The duration in the Send state is based on how long the message being sent is. No matter how many bytes the message is, every complete transmission requires 5 ms up front and 3ms at the end of the message. In the middle of these two fixed-durations, the duration to send the message can vary. Every 100 bytes sent requires one additional 1ms. This is not a continuous ratio, however, but instead is a step function because of some requirements of the communication module. 1 to 100 bytes requires 1 ms, 101 to 200 bytes requires 2ms and so on. This pattern exists up to a 2,000 byte message at which point the communication module can no longer send something that long. In this situation the message needs to be broken down into multiple transmissions.

General form of a wake-send cycle.

In addition, the communication module cannot necessarily change instantaneously between states. Upon moving from Sleep to Wake, the device must remain in Wake for 20ms before it can move to the Send state (for data transmission).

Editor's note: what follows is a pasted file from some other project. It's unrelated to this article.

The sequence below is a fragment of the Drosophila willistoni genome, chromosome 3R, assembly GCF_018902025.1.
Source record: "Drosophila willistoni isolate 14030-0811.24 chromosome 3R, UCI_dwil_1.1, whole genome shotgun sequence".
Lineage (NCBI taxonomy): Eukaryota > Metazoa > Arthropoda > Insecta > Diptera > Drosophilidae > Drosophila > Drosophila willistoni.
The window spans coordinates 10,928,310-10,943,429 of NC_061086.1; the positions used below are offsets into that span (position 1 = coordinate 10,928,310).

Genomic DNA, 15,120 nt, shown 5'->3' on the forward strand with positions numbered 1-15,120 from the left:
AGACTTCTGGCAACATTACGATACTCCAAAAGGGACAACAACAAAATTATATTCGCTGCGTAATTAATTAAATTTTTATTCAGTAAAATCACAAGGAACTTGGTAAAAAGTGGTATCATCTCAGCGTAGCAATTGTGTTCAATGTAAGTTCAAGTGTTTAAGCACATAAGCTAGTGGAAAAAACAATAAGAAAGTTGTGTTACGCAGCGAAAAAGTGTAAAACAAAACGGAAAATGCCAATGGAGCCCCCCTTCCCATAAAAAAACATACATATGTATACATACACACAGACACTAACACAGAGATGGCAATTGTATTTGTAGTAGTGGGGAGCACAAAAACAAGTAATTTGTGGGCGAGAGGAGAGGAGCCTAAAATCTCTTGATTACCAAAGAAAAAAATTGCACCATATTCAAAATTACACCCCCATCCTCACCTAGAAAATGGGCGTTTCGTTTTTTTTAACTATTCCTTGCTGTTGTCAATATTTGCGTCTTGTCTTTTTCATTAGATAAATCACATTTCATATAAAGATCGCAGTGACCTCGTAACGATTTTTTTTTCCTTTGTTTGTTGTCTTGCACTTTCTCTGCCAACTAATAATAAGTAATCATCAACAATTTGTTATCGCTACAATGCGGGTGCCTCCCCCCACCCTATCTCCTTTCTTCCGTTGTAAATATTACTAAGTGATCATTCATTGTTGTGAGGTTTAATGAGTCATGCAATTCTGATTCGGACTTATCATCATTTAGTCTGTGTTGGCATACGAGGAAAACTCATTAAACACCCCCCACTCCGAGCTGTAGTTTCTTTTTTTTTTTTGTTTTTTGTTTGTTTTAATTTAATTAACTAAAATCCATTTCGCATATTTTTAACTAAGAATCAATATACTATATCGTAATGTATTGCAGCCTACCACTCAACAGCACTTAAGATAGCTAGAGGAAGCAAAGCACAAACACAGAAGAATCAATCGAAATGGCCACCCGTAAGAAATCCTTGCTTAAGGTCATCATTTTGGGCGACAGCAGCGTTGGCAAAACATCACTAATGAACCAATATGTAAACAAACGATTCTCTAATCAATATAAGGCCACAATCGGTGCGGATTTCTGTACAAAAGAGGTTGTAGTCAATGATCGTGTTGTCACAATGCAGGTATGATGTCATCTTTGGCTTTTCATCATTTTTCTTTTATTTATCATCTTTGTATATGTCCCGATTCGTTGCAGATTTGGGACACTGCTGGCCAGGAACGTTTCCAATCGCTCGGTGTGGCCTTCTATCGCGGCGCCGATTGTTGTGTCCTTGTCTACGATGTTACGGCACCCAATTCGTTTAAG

SM Diagram of Sleep-Wake-Send Flow.

During the 20ms between the communication module waking up and (perhaps) sending data, the microcontroller can perform other tasks, such as processing sensor readings.

Below are some new situtations!

2) Situation Seven

Let's assume each measurement from our sensor is 32 bytes long and our current application requires a measurement to be collected once every thirty seconds. There is no time pressure on when to report data to our base station, so you should report the data as rarely as possible. How long will the system last if we optimize for power efficiency in hours?